french films > Couple in a Hole

Couple in a Hole

Couple in a hole

Couple in a Hole

Review score: * * * * *

cast: Paul Higgins, Kate Dickie, Jérôme Kircher, Corinne Masiero

year: 2016

colour: yes

certificate: TBC

director: Tom Geens

runtime: 105

Following a terrible and mysterious accident, John (Paul Higgins) and Karen (Kate Dickie) find refuge in the forest, in the middle of the French Pyrenees. Living a feral existence, they survive by hunting and live in a rudimentary hut. Karen never gets out of her hole, the only place in which she feels relatively safe and her muscles are so numbed by months of inactivity that she can barely stand. An incident leads John to meet André (Jérôme Kircher), an old neighbour living in the nearby village. Through this nascent friendship, John slowly renews contact with normal life, which progressively takes him away from his wife, cloistered in the pain of her mental trauma. As for André, his concern about the Scottish couple may not be completely selfless.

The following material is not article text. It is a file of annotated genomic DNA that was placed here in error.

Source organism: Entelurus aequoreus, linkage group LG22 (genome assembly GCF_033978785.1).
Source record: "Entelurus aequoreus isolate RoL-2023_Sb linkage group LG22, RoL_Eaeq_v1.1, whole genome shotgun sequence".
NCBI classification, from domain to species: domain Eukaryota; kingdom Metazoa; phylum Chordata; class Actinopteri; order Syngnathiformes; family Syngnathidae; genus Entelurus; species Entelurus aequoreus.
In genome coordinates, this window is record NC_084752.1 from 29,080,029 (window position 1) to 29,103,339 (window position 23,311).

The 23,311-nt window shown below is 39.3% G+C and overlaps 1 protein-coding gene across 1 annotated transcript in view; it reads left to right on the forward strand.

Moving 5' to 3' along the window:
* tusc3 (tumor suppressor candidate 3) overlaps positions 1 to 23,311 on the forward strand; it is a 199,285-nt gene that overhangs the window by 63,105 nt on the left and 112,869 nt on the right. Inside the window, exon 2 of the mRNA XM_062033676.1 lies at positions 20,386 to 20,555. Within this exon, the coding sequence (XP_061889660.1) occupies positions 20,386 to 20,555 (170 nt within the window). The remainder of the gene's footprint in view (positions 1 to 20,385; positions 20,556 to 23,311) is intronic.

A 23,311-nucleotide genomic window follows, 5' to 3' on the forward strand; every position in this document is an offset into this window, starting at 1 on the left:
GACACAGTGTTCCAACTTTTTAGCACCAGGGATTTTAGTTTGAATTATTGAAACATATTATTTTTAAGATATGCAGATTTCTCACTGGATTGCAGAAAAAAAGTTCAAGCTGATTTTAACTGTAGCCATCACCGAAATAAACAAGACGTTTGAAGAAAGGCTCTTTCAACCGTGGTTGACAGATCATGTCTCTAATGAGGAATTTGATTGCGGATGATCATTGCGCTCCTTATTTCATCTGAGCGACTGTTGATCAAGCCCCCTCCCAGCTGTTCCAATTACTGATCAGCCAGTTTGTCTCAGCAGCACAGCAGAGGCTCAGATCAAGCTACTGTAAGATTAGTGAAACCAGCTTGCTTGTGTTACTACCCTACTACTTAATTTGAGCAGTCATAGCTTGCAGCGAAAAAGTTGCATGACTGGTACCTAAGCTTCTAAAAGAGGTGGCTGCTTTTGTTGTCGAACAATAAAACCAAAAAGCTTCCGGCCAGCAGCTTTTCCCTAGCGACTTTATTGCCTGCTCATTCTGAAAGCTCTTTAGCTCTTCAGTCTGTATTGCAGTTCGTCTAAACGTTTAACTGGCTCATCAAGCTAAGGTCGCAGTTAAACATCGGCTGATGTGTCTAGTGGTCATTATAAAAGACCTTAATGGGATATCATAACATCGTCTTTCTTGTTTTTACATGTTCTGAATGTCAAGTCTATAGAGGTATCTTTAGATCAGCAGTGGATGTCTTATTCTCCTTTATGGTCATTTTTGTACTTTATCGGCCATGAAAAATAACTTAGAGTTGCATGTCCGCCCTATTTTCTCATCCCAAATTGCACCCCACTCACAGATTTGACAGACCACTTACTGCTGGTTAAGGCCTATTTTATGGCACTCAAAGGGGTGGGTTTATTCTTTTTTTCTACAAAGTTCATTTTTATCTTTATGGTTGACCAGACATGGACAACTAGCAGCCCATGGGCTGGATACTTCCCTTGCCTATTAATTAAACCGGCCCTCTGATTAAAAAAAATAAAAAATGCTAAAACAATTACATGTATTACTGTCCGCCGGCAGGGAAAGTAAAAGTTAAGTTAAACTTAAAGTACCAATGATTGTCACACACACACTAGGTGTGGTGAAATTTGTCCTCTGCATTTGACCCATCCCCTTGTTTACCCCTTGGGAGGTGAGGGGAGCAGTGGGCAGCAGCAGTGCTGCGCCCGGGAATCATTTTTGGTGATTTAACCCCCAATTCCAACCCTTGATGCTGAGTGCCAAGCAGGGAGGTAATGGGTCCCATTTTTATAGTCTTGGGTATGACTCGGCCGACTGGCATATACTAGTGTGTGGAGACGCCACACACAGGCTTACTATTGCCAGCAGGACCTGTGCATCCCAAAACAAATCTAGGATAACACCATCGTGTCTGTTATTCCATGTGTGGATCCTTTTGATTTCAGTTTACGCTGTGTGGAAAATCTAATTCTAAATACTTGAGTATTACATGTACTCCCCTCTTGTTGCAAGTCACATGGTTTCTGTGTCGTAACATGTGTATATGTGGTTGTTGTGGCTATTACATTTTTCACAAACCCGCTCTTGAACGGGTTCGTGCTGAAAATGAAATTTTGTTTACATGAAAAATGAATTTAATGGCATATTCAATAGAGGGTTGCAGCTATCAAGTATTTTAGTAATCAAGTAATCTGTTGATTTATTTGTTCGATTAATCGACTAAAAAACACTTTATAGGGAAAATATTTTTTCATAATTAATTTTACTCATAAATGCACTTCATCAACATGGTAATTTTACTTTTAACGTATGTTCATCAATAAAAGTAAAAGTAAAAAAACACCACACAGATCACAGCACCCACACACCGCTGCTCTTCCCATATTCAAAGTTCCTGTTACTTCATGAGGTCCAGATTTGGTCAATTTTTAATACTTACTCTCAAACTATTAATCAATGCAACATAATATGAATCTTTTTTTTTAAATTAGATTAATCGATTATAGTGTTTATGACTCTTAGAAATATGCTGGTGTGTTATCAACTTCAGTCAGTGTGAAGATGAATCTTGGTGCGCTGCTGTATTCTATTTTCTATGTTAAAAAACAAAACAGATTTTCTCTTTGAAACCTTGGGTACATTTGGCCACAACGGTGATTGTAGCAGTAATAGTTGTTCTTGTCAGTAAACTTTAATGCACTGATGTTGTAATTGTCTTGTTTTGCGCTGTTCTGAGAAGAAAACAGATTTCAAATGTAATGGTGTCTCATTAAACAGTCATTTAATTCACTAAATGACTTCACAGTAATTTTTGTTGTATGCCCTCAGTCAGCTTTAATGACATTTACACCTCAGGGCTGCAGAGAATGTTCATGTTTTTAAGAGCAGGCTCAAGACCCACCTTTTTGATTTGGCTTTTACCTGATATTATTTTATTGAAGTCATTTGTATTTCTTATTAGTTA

The images of nature are both splendid and oppressing, and the brutality of the Pyrenees' takes all the room. The feeling of suffocation is emphasised by the shooting method, as the film alternates between close-ups and larger shots, in which humans seem drowned into the immensity of nature. 

In addition, the two couples involved switch constantly from tenderness to violence and from bond to rift. The audience is plunged into a psychologic tension, as both physical and verbal violence can be unleashed at any time. The rarity of dialogues increases their strength. 

"I liked the juxtaposition between civilisation and nature, between the ordered/the clean/the predictable and the wild/dirty/the unpredictable", explains director Tom Geens. "In a way that's a theme that comes back a lot in my work, about the animal in all of us. About the fact that however civilised we think we have become, the animal underneath is never far away"

The film really gives food for thought on the topics of bereavement, solitude and agoraphobia. Hats off to the four main actors, who play their role perfectly and manage to deliver strong emotions through very internal acting. 


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